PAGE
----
We caught up with Maddy from Jersey Women’s Cricket to find out her plans for local Cricket over the coming years, in particular how she plans to tackle diversity and barriers.
As a young girl with an older brother and male cousins, Maddy’s competitive nature was pushed to its edges in swimming, football and cricket. In primary school, her ball hitting and throwing skills were noticed and she was encouraged to join a cricket club. Maddy thrived in this environment and was soon a star player in the Under-11s at just 8 or 9 years old. At 15, she played against England players on the Women’s First team being one of the only girls under 18. At university she continued playing but suffered an injury playing rugby which took her off the cricket pitch for a couple of years. Once she was healed, Maddy joined a different county team with a lower standard so she was able to build up her strength, fitness and skills again.
After university, Maddy set out to share her ten plus years of cricket coaching experience with women and girls in other countries, starting in Sweden where she coached women and set up the first Women’s Cricket Team who went on to become the Swedish National Team a year later. Some of the women she coached are still in the national squad – something Maddy is very proud of!
From Sweden, Maddy travelled to New Zealand to work with the Bay of Plenty Women’s Cricket Team, raising their standard to a higher level more in line with national squads in other countries. Hong Kong was Maddy’s next stop, but the Covid pandemic restrictions meant that training sessions were limited to just four in four months.
Over the winter, Maddy returned home to the UK and was planning to seek another coaching job in a hot, sunny country when a visit to Jersey to see a family friend changed everything! Two months later, Jersey welcomed her as their new Women’s Performance and Development Officer and she has big goals to change the face of women’s cricket on the island, encouraging more women of all ages and abilities to get involved.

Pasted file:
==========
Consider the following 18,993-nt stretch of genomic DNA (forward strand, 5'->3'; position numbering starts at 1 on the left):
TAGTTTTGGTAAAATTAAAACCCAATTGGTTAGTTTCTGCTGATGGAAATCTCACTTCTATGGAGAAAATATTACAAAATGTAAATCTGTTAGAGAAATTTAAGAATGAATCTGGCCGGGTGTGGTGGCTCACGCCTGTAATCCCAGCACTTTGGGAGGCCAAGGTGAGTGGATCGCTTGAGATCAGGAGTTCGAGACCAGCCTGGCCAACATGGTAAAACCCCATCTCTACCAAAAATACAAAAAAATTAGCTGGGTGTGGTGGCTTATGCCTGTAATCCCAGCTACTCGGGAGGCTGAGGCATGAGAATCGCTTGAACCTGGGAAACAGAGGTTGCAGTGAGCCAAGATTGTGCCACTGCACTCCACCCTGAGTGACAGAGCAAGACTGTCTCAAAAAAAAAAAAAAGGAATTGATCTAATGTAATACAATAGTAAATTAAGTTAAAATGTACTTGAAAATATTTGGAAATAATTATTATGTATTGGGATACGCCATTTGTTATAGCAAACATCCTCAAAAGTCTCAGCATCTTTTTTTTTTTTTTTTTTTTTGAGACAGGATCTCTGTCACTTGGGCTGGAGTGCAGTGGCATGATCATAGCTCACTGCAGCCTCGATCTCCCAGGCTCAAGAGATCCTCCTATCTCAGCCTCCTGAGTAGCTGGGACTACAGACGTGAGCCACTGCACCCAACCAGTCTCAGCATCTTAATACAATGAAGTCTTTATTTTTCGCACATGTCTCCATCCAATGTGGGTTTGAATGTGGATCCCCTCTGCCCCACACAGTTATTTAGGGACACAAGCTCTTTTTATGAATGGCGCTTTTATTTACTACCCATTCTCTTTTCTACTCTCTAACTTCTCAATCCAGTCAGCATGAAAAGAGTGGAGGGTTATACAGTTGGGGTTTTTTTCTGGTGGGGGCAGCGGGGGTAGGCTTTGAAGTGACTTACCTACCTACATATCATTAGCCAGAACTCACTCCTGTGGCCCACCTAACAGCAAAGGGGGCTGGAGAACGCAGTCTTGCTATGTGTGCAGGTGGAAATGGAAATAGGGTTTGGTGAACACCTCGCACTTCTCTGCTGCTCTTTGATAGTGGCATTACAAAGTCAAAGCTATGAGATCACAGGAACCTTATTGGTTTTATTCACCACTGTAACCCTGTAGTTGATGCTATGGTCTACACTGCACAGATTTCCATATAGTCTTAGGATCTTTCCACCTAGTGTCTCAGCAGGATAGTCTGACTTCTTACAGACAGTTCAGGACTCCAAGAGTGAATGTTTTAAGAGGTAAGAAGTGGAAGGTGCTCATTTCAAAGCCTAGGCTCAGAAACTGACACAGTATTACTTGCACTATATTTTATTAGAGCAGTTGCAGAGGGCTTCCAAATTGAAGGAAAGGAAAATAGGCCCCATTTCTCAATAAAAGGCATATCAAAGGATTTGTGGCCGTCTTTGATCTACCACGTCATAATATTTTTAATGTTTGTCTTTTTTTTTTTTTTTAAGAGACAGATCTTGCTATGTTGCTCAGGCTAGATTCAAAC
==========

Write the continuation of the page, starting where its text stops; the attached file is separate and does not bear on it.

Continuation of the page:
We asked Maddy about her plans for Jersey Women’s Cricket over the coming years, in particular how she plans to tackle diversity, inclusion and barriers to entry.
What are you hoping to achieve in your role as Performance and Development Officer?
My role is to create pathways for progression within the sport and part of that will be to create multiple squads, for example: under-11s, under-13s, under-15s etc. so that children and young women have a clear path ahead to achieve their goals. At every level, I’ll be working to build skills to a higher standard to enable local sports players to compete off-island.
In addition to the sporting aspect of cricket, I’m passionate about making it fun and accessible for everyone with family events and fun games such as ‘Prosecco Cricket’, which doesn’t really need an explanation!
I want to attract more women into cricket through beginner events and training that use a soft ball and a plastic bat – with minimal chance of injury and only moderate fitness required. These sessions are all about having fun! There’s no chance of getting told off or doing anything wrong, you just come along and join like-minded women of all ages for an hour or two a week.
What are Jersey Women’s Cricket’s inclusivity aims?
We will never turn anyone away! We want to work together to create fun initiatives for beginners as well as creating progression pathways for those who want to train more competitively. I want to improve the quality of the game for those playing it as a sport and to increase skill levels across all age groups.
How does your organisation welcome and cater for athletes with disabilities or additional needs?
Over the 13 years I’ve been coaching, I’ve worked with people who have autism, dyslexia and other learning disabilities and coached people with motor skill problems. All I ever want are people who have enthusiasm and energy! And with children whose parents say ‘I don’t think she can do that!’, well, they’re usually the most keen. Never tell anyone they can’t do something!